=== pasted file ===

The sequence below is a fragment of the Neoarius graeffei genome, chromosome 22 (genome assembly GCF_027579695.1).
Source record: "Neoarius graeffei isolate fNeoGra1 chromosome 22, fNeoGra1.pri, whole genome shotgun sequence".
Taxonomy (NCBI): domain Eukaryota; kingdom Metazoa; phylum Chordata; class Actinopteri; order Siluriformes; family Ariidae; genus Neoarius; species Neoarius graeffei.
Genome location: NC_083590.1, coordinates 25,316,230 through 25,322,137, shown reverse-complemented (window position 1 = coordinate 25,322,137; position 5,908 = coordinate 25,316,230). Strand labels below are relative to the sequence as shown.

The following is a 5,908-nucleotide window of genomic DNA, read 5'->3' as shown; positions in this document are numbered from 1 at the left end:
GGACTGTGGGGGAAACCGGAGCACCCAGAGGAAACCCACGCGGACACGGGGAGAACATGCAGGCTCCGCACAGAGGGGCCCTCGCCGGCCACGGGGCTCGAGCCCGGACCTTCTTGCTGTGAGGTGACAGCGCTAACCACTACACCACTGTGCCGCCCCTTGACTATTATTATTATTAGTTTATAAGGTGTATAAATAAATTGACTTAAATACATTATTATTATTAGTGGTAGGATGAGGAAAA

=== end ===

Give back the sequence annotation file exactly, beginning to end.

The sequence below is a fragment of the Neoarius graeffei genome, chromosome 22 (genome assembly GCF_027579695.1).
Source record: "Neoarius graeffei isolate fNeoGra1 chromosome 22, fNeoGra1.pri, whole genome shotgun sequence".
Taxonomy (NCBI): domain Eukaryota; kingdom Metazoa; phylum Chordata; class Actinopteri; order Siluriformes; family Ariidae; genus Neoarius; species Neoarius graeffei.
Genome location: NC_083590.1, coordinates 25,316,230 through 25,322,137, shown reverse-complemented (window position 1 = coordinate 25,322,137; position 5,908 = coordinate 25,316,230). Strand labels below are relative to the sequence as shown.

The following is a 5,908-nucleotide window of genomic DNA, read 5'->3' as shown; positions in this document are numbered from 1 at the left end:
GGACTGTGGGGGAAACCGGAGCACCCAGAGGAAACCCACGCGGACACGGGGAGAACATGCAGGCTCCGCACAGAGGGGCCCTCGCCGGCCACGGGGCTCGAGCCCGGACCTTCTTGCTGTGAGGTGACAGCGCTAACCACTACACCACTGTGCCGCCCCTTGACTATTATTATTATTAGTTTATAAGGTGTATAAATAAATTGACTTAAATACATTATTATTATTAGTGGTAGGATGAGGAAAA